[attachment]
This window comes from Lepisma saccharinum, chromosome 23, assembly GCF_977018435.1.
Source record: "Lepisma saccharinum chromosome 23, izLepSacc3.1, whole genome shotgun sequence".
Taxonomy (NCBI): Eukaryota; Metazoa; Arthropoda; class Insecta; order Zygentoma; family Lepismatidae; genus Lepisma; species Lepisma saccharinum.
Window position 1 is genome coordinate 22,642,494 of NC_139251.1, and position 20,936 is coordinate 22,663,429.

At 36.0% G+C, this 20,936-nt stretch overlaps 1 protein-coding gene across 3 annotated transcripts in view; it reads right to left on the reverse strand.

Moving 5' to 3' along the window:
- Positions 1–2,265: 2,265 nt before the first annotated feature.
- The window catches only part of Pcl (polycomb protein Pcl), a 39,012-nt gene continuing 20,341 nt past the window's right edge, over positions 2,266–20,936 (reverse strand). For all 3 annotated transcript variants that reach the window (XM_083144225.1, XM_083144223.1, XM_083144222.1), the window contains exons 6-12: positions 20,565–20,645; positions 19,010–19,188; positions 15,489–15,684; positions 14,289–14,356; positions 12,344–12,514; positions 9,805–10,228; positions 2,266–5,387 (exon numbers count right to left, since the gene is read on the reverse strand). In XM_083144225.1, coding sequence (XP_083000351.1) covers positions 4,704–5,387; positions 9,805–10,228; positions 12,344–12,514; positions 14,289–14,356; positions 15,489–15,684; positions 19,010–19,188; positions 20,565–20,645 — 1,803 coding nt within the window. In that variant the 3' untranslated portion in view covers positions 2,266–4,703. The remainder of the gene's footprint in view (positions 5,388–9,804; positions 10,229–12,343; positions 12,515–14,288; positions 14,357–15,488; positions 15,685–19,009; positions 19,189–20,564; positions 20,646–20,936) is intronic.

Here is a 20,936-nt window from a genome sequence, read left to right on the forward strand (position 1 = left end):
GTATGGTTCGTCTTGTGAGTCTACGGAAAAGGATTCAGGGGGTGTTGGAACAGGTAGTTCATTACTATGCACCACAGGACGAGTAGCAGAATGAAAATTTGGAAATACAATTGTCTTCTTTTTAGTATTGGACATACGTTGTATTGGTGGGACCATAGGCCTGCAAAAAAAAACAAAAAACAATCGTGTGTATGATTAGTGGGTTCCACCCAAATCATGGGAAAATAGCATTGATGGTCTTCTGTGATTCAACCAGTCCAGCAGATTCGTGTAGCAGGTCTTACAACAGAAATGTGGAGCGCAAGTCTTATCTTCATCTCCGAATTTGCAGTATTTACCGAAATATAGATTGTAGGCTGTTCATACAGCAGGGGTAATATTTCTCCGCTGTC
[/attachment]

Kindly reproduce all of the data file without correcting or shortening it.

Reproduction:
This window comes from Lepisma saccharinum, chromosome 23, assembly GCF_977018435.1.
Source record: "Lepisma saccharinum chromosome 23, izLepSacc3.1, whole genome shotgun sequence".
Taxonomy (NCBI): Eukaryota; Metazoa; Arthropoda; class Insecta; order Zygentoma; family Lepismatidae; genus Lepisma; species Lepisma saccharinum.
Window position 1 is genome coordinate 22,642,494 of NC_139251.1, and position 20,936 is coordinate 22,663,429.

At 36.0% G+C, this 20,936-nt stretch overlaps 1 protein-coding gene across 3 annotated transcripts in view; it reads right to left on the reverse strand.

Moving 5' to 3' along the window:
- Positions 1–2,265: 2,265 nt before the first annotated feature.
- The window catches only part of Pcl (polycomb protein Pcl), a 39,012-nt gene continuing 20,341 nt past the window's right edge, over positions 2,266–20,936 (reverse strand). For all 3 annotated transcript variants that reach the window (XM_083144225.1, XM_083144223.1, XM_083144222.1), the window contains exons 6-12: positions 20,565–20,645; positions 19,010–19,188; positions 15,489–15,684; positions 14,289–14,356; positions 12,344–12,514; positions 9,805–10,228; positions 2,266–5,387 (exon numbers count right to left, since the gene is read on the reverse strand). In XM_083144225.1, coding sequence (XP_083000351.1) covers positions 4,704–5,387; positions 9,805–10,228; positions 12,344–12,514; positions 14,289–14,356; positions 15,489–15,684; positions 19,010–19,188; positions 20,565–20,645 — 1,803 coding nt within the window. In that variant the 3' untranslated portion in view covers positions 2,266–4,703. The remainder of the gene's footprint in view (positions 5,388–9,804; positions 10,229–12,343; positions 12,515–14,288; positions 14,357–15,488; positions 15,685–19,009; positions 19,189–20,564; positions 20,646–20,936) is intronic.

Here is a 20,936-nt window from a genome sequence, read left to right on the forward strand (position 1 = left end):
GTATGGTTCGTCTTGTGAGTCTACGGAAAAGGATTCAGGGGGTGTTGGAACAGGTAGTTCATTACTATGCACCACAGGACGAGTAGCAGAATGAAAATTTGGAAATACAATTGTCTTCTTTTTAGTATTGGACATACGTTGTATTGGTGGGACCATAGGCCTGCAAAAAAAAACAAAAAACAATCGTGTGTATGATTAGTGGGTTCCACCCAAATCATGGGAAAATAGCATTGATGGTCTTCTGTGATTCAACCAGTCCAGCAGATTCGTGTAGCAGGTCTTACAACAGAAATGTGGAGCGCAAGTCTTATCTTCATCTCCGAATTTGCAGTATTTACCGAAATATAGATTGTAGGCTGTTCATACAGCAGGGGTAATATTTCTCCGCTGTC